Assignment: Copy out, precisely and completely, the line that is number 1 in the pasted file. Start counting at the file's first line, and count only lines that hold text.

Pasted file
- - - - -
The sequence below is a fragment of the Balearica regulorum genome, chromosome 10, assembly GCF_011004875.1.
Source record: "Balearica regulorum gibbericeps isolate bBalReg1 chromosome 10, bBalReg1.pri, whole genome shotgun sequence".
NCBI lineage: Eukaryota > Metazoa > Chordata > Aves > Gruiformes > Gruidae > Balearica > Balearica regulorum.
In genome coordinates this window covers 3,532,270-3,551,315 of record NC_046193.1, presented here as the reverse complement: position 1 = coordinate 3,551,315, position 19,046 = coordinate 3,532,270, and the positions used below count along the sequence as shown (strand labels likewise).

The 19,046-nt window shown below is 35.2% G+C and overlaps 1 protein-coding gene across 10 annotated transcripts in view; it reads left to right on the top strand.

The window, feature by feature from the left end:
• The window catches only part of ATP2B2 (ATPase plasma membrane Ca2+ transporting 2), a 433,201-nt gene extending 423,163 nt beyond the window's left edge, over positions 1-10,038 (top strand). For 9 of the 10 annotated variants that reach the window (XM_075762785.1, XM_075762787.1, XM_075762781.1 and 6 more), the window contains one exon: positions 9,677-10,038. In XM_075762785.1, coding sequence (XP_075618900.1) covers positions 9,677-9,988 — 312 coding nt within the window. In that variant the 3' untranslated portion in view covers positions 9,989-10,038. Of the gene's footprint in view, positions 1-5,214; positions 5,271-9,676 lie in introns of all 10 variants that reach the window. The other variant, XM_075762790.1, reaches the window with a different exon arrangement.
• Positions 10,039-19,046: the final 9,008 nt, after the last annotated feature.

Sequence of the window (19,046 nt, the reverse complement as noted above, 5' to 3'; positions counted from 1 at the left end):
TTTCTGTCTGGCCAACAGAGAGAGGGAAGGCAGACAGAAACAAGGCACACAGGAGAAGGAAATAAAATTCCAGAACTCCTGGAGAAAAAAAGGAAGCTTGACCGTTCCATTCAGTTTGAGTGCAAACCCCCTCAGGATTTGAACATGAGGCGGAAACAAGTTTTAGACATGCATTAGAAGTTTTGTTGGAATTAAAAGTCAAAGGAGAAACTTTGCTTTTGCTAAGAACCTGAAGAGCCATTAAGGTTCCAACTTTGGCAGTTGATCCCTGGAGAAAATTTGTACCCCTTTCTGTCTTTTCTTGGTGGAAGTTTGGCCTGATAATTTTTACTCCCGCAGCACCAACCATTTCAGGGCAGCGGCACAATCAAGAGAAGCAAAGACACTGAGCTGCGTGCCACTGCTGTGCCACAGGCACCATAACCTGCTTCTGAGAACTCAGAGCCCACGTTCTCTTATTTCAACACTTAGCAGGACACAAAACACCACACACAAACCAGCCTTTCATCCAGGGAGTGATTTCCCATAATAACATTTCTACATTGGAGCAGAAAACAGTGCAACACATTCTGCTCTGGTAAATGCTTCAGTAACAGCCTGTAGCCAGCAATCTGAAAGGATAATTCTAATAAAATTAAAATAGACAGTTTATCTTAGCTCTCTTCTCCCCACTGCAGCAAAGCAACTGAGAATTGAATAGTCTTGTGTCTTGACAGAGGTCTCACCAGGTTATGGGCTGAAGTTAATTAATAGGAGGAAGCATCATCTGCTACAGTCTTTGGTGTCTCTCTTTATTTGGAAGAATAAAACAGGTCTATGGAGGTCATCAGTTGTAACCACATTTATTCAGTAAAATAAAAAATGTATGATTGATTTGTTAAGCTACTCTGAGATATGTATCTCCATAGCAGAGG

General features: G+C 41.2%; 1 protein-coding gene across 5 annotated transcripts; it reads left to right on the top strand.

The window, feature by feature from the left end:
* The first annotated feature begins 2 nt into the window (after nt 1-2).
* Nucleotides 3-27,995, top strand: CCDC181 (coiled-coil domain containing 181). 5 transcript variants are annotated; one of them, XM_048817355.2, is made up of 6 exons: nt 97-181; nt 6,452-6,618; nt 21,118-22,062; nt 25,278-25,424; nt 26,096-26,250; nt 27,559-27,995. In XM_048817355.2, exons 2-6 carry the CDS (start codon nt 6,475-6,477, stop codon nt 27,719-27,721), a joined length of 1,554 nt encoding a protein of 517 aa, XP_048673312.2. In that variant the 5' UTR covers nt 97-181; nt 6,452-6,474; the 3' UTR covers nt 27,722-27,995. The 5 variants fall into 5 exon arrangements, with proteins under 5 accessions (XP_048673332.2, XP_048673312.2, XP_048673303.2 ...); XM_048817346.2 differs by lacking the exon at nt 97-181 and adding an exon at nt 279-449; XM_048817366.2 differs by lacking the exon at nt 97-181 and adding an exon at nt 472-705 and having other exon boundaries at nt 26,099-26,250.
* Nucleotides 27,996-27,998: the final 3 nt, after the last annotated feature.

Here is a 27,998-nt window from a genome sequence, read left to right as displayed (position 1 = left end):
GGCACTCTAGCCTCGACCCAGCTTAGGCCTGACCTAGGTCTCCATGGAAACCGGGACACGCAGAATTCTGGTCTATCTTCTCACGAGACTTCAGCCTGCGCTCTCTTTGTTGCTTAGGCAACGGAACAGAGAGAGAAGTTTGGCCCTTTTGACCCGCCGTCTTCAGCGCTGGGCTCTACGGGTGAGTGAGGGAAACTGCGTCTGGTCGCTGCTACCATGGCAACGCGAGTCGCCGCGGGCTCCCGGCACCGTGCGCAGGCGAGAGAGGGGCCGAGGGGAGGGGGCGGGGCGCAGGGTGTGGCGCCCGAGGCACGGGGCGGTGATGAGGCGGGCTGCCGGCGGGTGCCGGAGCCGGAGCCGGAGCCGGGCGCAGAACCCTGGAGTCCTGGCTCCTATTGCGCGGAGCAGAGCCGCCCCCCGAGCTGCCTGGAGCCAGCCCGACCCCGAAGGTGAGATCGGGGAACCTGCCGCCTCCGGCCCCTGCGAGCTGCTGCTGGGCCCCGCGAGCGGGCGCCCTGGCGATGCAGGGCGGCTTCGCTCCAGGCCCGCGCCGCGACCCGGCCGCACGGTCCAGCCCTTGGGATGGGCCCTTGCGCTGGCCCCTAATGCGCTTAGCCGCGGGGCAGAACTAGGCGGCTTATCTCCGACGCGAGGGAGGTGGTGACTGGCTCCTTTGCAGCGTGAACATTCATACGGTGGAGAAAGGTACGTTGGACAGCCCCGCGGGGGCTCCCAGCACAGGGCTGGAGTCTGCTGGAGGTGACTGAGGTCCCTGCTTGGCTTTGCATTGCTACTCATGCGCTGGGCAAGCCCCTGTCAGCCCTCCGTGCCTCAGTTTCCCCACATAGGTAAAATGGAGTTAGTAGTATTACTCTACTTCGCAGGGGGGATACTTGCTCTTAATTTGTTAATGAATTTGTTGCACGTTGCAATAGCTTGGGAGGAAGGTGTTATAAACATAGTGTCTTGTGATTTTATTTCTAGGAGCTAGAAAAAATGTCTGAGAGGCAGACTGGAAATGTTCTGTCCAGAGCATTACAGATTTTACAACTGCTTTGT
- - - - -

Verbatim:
The sequence below is a fragment of the Balearica regulorum genome, chromosome 10, assembly GCF_011004875.1.